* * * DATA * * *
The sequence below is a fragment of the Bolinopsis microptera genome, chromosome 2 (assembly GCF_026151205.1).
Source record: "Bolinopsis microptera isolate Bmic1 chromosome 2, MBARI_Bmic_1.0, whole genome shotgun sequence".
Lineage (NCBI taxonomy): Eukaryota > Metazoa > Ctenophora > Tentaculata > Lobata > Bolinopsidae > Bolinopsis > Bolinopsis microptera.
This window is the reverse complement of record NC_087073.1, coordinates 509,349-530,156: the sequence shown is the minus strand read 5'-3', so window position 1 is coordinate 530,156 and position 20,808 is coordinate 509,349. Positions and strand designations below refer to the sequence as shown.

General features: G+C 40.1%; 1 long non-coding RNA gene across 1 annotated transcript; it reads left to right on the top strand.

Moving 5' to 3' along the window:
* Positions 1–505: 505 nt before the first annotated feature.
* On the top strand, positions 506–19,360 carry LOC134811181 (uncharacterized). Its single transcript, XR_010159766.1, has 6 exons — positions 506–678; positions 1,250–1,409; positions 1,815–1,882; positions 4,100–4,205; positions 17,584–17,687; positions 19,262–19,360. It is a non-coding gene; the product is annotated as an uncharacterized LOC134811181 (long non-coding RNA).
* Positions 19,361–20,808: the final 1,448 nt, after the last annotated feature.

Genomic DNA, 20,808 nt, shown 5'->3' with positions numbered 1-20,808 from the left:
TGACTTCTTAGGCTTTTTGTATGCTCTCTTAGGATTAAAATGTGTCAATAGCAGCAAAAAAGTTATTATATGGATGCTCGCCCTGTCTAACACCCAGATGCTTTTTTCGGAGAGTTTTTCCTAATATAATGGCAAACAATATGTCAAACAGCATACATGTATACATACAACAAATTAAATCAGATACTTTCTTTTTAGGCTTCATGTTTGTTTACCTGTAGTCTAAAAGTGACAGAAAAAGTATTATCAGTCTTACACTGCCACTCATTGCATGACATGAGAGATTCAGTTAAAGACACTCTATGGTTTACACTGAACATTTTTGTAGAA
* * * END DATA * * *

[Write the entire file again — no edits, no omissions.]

The sequence below is a fragment of the Bolinopsis microptera genome, chromosome 2 (assembly GCF_026151205.1).
Source record: "Bolinopsis microptera isolate Bmic1 chromosome 2, MBARI_Bmic_1.0, whole genome shotgun sequence".
Lineage (NCBI taxonomy): Eukaryota > Metazoa > Ctenophora > Tentaculata > Lobata > Bolinopsidae > Bolinopsis > Bolinopsis microptera.
This window is the reverse complement of record NC_087073.1, coordinates 509,349-530,156: the sequence shown is the minus strand read 5'-3', so window position 1 is coordinate 530,156 and position 20,808 is coordinate 509,349. Positions and strand designations below refer to the sequence as shown.

General features: G+C 40.1%; 1 long non-coding RNA gene across 1 annotated transcript; it reads left to right on the top strand.

Moving 5' to 3' along the window:
* Positions 1–505: 505 nt before the first annotated feature.
* On the top strand, positions 506–19,360 carry LOC134811181 (uncharacterized). Its single transcript, XR_010159766.1, has 6 exons — positions 506–678; positions 1,250–1,409; positions 1,815–1,882; positions 4,100–4,205; positions 17,584–17,687; positions 19,262–19,360. It is a non-coding gene; the product is annotated as an uncharacterized LOC134811181 (long non-coding RNA).
* Positions 19,361–20,808: the final 1,448 nt, after the last annotated feature.

Genomic DNA, 20,808 nt, shown 5'->3' with positions numbered 1-20,808 from the left:
TGACTTCTTAGGCTTTTTGTATGCTCTCTTAGGATTAAAATGTGTCAATAGCAGCAAAAAAGTTATTATATGGATGCTCGCCCTGTCTAACACCCAGATGCTTTTTTCGGAGAGTTTTTCCTAATATAATGGCAAACAATATGTCAAACAGCATACATGTATACATACAACAAATTAAATCAGATACTTTCTTTTTAGGCTTCATGTTTGTTTACCTGTAGTCTAAAAGTGACAGAAAAAGTATTATCAGTCTTACACTGCCACTCATTGCATGACATGAGAGATTCAGTTAAAGACACTCTATGGTTTACACTGAACATTTTTGTAGAA